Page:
Light Sentences for College Scandals and the Messages they Send

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Light Sentences for College Scandals and the Messages they Send

California Mom Who Claimed Her White Son Was Black And Latino To Get Him Into College Sentenced To Prison

California Mom Who Claimed Her White Son Was Black And Latino To Get Him Into College Sentenced To Prison

Boston Globe/Getty Image

California Mom Who Claimed Her White Son Was Black And Latino To Get Him Into College Sentenced To Prison

Boston Globe/Getty Image

Boston Globe/Getty Image

California Mom Who Claimed Her White Son Was Black And Latino To Get Him Into College Sentenced To Prison

Alexis Incandela, Reporter

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56-year-old actress, Felicity Huffman, reported to federal prison on Tuesday, October 14th, to begin serving her 14-day sentence following her guilty plea in connection with the college admission scandal. Huffman admitted to paying an individual to proctor and grade her daughter’s board test, which resulted in the score jumping  400 points above her PSAT performance to a 1420 out of 1600. The admissions scandal recently brought to light the a troubling history of scams which involve wealthy parents paying thousands to hundreds of thousands of dollars to gain admission for their children to the nations top universities. The investigation resulted in exposure of several celebrities who participated to varying degrees in the illegal activities.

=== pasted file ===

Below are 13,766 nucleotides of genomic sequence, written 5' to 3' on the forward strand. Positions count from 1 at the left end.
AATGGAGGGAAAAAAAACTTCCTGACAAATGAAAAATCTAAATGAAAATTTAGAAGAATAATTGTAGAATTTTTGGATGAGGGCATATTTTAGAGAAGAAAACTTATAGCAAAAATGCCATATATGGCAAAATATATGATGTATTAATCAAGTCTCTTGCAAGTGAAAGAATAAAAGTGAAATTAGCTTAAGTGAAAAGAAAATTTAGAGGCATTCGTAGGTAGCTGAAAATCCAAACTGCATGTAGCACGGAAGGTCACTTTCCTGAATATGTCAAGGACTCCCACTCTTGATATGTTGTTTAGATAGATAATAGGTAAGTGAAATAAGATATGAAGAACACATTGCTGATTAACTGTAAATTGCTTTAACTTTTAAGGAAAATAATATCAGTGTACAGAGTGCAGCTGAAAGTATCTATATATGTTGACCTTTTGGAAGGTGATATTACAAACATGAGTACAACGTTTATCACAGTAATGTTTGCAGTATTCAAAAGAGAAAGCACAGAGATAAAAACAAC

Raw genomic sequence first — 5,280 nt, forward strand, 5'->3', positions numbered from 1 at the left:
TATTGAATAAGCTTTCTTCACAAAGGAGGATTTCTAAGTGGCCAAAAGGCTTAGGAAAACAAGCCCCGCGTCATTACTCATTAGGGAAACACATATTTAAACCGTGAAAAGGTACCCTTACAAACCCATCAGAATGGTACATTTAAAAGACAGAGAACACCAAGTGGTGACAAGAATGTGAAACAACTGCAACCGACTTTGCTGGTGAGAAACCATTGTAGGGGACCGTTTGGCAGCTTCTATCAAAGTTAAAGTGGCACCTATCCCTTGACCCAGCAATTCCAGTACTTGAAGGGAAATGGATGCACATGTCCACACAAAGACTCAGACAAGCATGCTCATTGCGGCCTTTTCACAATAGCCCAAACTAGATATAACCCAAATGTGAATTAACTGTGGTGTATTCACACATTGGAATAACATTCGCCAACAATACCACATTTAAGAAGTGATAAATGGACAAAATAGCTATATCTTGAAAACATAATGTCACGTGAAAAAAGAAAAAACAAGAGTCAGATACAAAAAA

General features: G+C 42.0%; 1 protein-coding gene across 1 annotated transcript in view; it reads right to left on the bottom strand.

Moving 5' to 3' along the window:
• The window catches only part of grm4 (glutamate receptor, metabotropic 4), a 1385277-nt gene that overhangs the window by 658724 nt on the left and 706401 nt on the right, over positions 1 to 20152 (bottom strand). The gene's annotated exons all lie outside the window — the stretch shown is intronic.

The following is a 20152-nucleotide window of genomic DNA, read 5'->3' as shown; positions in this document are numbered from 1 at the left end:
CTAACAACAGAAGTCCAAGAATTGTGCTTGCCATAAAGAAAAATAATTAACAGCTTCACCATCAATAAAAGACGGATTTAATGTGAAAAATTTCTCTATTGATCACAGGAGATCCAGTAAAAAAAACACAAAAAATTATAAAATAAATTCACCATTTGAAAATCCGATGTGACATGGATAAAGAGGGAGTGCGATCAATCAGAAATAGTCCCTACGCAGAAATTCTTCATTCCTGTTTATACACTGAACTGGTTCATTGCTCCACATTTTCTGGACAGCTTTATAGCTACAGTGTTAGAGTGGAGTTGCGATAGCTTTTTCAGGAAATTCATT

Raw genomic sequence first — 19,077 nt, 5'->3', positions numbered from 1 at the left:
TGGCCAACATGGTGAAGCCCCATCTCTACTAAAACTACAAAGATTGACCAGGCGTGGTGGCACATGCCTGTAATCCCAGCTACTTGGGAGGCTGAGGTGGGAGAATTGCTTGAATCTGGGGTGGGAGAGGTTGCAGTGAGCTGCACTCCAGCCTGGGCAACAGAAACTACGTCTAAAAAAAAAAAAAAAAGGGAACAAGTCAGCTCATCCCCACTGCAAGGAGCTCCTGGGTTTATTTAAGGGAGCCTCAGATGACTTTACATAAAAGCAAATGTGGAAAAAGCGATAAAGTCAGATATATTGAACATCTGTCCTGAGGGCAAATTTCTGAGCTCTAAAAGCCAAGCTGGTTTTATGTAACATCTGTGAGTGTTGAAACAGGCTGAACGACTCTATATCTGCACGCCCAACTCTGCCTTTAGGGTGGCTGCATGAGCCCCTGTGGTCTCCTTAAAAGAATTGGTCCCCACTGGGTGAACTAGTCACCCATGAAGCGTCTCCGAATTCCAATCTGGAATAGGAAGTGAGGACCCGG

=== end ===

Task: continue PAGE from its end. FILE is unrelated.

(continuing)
51-year-old Marjorie Klapper was recently handed a three-week prison sentence after listing her son as African American and Hispanic to increase his chances of being accepting into college. Klapper also paid $15,000 for her son to receive a false ACT score.
These scandals shouldn’t be taken lightly. In fact, the light sentences send the wrong message. The focus has been on the affect the parental actions have on their own children, but should instead be on the other children who were adversely affected. Many who worked tirelessly to obtain grades and test scores lost placement in college to those who falsified tests, grades and information. Such light sentences do little to encourage parents to provide the opportunity of higher education to their children. Harsher sentences would to more to deter those who are considering doing “whatever it takes” to give their children advantages that are likely not earned, or deserved.